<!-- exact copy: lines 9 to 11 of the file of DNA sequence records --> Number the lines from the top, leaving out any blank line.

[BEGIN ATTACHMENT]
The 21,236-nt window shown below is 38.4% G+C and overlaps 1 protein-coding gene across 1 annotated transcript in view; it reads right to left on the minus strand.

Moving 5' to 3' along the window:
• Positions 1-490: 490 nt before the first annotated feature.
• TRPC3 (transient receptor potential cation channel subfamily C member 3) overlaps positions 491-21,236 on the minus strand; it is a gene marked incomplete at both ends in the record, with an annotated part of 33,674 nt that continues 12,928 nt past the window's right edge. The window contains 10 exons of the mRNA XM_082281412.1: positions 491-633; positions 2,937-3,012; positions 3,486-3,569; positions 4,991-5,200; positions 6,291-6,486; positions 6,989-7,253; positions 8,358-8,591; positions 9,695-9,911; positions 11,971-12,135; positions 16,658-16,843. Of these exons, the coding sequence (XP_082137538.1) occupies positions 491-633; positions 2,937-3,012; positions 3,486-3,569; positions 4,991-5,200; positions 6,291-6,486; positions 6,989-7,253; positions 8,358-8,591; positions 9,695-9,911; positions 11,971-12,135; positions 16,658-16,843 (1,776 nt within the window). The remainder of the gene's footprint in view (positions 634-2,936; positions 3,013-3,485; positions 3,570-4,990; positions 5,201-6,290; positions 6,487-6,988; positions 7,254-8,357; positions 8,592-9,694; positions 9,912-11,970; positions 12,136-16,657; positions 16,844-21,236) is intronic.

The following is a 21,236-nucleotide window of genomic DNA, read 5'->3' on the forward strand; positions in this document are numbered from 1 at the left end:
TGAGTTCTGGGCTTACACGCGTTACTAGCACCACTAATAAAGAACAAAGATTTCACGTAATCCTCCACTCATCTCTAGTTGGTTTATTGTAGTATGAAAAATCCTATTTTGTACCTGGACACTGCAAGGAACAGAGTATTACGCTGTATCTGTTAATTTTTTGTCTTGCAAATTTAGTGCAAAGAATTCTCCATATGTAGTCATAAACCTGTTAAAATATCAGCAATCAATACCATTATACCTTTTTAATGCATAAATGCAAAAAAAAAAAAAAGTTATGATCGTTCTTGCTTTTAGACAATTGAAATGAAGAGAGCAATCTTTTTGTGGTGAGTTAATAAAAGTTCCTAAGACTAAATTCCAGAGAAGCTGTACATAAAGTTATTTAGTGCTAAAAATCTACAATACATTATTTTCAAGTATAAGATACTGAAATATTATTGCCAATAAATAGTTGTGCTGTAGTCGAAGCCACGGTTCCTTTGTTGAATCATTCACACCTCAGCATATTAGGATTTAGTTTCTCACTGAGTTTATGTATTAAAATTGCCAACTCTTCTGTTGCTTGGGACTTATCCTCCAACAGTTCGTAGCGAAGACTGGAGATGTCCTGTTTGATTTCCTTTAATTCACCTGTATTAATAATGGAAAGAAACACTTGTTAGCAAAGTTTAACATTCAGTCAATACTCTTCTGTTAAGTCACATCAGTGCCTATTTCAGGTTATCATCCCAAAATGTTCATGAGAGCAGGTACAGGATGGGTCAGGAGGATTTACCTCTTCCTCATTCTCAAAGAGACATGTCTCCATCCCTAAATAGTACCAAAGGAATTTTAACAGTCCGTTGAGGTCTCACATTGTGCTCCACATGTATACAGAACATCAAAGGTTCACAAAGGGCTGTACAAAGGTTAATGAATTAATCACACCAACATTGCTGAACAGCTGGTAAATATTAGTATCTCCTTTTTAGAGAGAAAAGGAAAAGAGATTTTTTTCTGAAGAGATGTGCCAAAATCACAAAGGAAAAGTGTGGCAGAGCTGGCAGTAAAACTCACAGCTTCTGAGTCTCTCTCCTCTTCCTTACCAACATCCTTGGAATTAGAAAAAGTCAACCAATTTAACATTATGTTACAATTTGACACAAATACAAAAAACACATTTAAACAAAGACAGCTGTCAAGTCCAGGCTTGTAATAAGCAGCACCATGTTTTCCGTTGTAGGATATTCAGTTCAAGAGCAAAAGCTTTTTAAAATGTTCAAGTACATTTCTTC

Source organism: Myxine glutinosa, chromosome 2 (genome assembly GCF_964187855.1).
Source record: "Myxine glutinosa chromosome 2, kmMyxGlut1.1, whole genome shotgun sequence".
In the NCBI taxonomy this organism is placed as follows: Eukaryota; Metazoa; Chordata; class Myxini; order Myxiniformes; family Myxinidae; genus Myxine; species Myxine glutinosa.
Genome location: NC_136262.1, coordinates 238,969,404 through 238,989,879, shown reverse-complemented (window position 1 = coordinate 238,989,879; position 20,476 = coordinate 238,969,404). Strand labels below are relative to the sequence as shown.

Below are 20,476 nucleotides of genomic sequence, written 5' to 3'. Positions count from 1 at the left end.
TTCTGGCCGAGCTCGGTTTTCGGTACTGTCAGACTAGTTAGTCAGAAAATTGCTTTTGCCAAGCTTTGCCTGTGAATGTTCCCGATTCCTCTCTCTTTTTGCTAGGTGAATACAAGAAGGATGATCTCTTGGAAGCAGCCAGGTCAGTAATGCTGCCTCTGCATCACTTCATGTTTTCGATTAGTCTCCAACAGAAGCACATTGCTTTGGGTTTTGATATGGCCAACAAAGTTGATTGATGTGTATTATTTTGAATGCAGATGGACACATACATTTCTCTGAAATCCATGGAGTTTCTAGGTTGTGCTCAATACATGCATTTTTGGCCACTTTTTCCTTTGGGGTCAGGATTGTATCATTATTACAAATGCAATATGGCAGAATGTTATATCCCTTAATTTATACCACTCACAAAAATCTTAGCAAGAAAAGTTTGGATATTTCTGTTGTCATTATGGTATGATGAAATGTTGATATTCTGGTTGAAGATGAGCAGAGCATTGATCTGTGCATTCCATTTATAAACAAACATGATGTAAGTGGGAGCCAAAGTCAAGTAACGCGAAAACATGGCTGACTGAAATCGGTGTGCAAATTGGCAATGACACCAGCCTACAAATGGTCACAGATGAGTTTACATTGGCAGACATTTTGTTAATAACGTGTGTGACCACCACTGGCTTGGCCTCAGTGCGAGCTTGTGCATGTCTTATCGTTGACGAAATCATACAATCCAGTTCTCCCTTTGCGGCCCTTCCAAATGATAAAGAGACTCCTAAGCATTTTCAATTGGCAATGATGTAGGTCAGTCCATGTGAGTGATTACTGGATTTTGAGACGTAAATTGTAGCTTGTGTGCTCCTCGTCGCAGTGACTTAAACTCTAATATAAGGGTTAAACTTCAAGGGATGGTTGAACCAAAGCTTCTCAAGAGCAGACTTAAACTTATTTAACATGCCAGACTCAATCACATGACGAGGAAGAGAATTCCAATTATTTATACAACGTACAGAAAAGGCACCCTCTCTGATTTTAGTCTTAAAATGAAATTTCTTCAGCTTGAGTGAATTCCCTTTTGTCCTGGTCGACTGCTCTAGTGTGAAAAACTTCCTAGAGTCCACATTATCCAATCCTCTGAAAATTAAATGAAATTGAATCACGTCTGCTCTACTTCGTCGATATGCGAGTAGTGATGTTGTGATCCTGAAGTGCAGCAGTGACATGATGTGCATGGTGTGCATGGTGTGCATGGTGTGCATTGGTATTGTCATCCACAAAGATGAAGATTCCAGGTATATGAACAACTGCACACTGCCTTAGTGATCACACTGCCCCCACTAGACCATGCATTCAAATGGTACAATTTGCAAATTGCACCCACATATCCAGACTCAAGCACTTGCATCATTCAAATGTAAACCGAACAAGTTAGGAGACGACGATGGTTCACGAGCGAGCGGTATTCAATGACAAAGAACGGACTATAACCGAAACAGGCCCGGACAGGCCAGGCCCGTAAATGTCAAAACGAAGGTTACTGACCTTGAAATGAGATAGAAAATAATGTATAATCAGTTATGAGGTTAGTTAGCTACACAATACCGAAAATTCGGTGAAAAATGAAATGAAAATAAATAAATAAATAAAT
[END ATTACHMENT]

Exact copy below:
In the NCBI taxonomy this organism is placed as follows: Eukaryota; Metazoa; Chordata; class Myxini; order Myxiniformes; family Myxinidae; genus Myxine; species Myxine glutinosa.
Genome location: NC_136262.1, coordinates 238,969,404 through 238,989,879, shown reverse-complemented (window position 1 = coordinate 238,989,879; position 20,476 = coordinate 238,969,404). Strand labels below are relative to the sequence as shown.

Below are 20,476 nucleotides of genomic sequence, written 5' to 3'. Positions count from 1 at the left end.